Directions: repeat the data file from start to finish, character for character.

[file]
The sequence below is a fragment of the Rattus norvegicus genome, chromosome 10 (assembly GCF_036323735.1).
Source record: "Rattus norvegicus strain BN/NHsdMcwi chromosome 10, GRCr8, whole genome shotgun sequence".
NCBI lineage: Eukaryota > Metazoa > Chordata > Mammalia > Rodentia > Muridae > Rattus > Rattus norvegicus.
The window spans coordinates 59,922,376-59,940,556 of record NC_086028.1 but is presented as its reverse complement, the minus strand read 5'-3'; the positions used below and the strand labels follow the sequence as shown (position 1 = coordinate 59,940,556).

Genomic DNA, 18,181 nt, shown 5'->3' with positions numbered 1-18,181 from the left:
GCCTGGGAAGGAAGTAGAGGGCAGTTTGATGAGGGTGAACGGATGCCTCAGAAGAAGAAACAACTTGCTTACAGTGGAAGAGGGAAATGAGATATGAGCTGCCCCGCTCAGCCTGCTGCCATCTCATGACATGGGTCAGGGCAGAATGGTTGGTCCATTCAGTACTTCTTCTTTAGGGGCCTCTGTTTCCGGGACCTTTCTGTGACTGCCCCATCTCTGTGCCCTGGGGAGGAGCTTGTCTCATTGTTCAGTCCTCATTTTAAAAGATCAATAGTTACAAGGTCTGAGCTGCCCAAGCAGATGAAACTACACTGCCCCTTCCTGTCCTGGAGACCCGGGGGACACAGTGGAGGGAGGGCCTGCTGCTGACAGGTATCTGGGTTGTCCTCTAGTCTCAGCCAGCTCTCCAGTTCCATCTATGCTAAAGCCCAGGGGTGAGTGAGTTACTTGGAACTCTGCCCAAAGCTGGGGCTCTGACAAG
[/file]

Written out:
The sequence below is a fragment of the Rattus norvegicus genome, chromosome 10 (assembly GCF_036323735.1).
Source record: "Rattus norvegicus strain BN/NHsdMcwi chromosome 10, GRCr8, whole genome shotgun sequence".
NCBI lineage: Eukaryota > Metazoa > Chordata > Mammalia > Rodentia > Muridae > Rattus > Rattus norvegicus.
The window spans coordinates 59,922,376-59,940,556 of record NC_086028.1 but is presented as its reverse complement, the minus strand read 5'-3'; the positions used below and the strand labels follow the sequence as shown (position 1 = coordinate 59,940,556).

Genomic DNA, 18,181 nt, shown 5'->3' with positions numbered 1-18,181 from the left:
GCCTGGGAAGGAAGTAGAGGGCAGTTTGATGAGGGTGAACGGATGCCTCAGAAGAAGAAACAACTTGCTTACAGTGGAAGAGGGAAATGAGATATGAGCTGCCCCGCTCAGCCTGCTGCCATCTCATGACATGGGTCAGGGCAGAATGGTTGGTCCATTCAGTACTTCTTCTTTAGGGGCCTCTGTTTCCGGGACCTTTCTGTGACTGCCCCATCTCTGTGCCCTGGGGAGGAGCTTGTCTCATTGTTCAGTCCTCATTTTAAAAGATCAATAGTTACAAGGTCTGAGCTGCCCAAGCAGATGAAACTACACTGCCCCTTCCTGTCCTGGAGACCCGGGGGACACAGTGGAGGGAGGGCCTGCTGCTGACAGGTATCTGGGTTGTCCTCTAGTCTCAGCCAGCTCTCCAGTTCCATCTATGCTAAAGCCCAGGGGTGAGTGAGTTACTTGGAACTCTGCCCAAAGCTGGGGCTCTGACAAG